A defendant was charged under state law with felony theft (Class D) and felony residential burglary (Class C). The indictment alleged that the defendant entered his neighbors’ home without their consent and stole a diamond ring worth at least $2,500.
Defense counsel filed a pretrial motion to dismiss the charges on the ground that prosecuting the defendant for both burglary and theft would constitute double jeopardy. The trial court denied the motion, and the defendant was prosecuted for both crimes. The only evidence of the ring’s value offered at the defendant’s jury trial was the owner’s testimony that she had purchased the ring two years earlier for $3,000.
At trial, the judge issued the following jury instruction on the burglary charge prior to deliberations:
If, after consideration of all the evidence presented by the prosecution and defense, you find beyond a reasonable doubt that the defendant entered the dwelling without the owners’ consent, you may presume that the defendant entered with the intent to commit a felony therein.
The jury found the defendant guilty of both offenses.
At the defendant’s sentencing hearing, an expert witness called by the prosecutor testified that the diamond ring was worth between $7,000 and $8,000. Over defense objection, the judge concluded, by a preponderance of the evidence, that the value of the stolen ring exceeded $5,000. The judge sentenced the defendant to four years’ incarceration on the theft conviction. On the burglary conviction, the defendant received a consecutive sentence of seven years’ incarceration.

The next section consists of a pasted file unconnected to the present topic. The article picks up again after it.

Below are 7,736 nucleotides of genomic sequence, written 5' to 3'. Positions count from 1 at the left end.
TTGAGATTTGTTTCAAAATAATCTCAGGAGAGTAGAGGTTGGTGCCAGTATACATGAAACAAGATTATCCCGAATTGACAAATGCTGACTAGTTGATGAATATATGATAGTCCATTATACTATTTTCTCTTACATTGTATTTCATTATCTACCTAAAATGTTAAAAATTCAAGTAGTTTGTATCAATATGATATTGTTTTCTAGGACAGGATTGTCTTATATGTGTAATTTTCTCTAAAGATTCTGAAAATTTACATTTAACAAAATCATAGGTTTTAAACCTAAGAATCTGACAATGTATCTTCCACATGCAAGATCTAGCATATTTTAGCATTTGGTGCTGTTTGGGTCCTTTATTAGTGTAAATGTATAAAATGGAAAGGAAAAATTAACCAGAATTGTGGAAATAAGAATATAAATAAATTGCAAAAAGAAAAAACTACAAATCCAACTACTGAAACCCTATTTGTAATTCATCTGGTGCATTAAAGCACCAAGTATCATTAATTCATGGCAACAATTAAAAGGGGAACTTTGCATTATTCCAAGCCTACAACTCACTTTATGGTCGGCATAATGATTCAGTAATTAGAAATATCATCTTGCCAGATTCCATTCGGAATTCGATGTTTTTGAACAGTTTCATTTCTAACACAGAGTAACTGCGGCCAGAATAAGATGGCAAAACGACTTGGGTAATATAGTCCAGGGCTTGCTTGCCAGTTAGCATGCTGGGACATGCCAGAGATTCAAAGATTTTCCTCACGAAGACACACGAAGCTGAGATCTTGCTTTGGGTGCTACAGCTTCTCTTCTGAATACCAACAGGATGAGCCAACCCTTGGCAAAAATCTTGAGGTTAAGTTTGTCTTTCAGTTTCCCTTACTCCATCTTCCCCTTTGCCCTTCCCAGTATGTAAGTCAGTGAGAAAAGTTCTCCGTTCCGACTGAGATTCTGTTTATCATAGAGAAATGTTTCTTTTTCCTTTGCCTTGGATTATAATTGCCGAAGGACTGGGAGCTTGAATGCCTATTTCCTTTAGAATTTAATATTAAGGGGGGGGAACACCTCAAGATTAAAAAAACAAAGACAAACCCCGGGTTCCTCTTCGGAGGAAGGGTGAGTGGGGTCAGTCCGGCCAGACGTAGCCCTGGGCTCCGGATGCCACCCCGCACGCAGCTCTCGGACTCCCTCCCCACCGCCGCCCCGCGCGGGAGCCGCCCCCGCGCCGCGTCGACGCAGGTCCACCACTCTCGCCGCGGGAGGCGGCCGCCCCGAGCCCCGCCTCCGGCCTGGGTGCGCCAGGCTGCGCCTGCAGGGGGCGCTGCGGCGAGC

In this state, residential burglary is defined as “entry into the dwelling of another, without the consent of the lawful resident, with the intent to commit a felony therein.” Residential burglary is a Class C felony for which the minimum sentence is five years and the maximum sentence is ten years of incarceration.
In this state, theft is defined as “taking and carrying away the property of another with the intent to permanently deprive the owner of possession.” Theft is a Class D felony if the value of the item(s) taken is between $2,500 and $10,000. The sentence for a Class D felony theft is determined by the value of the items taken. If the value is between $2,500 and $5,000, the maximum sentence is three years’ incarceration. If the value of the items exceeds $5,000, the maximum sentence is five years’ incarceration.
This state affords a criminal defendant no greater rights than those mandated by the United States Constitution.
1. Did the trial court err when it denied the defendant’s pretrial motion to dismiss on double jeopardy grounds? Explain.
2. Did the trial court err in its instruction to the jury on the burglary charge? Explain.
3. Did the trial court err when it sentenced the defendant to an additional year of incarceration on the theft conviction based on the expert’s testimony? Explain.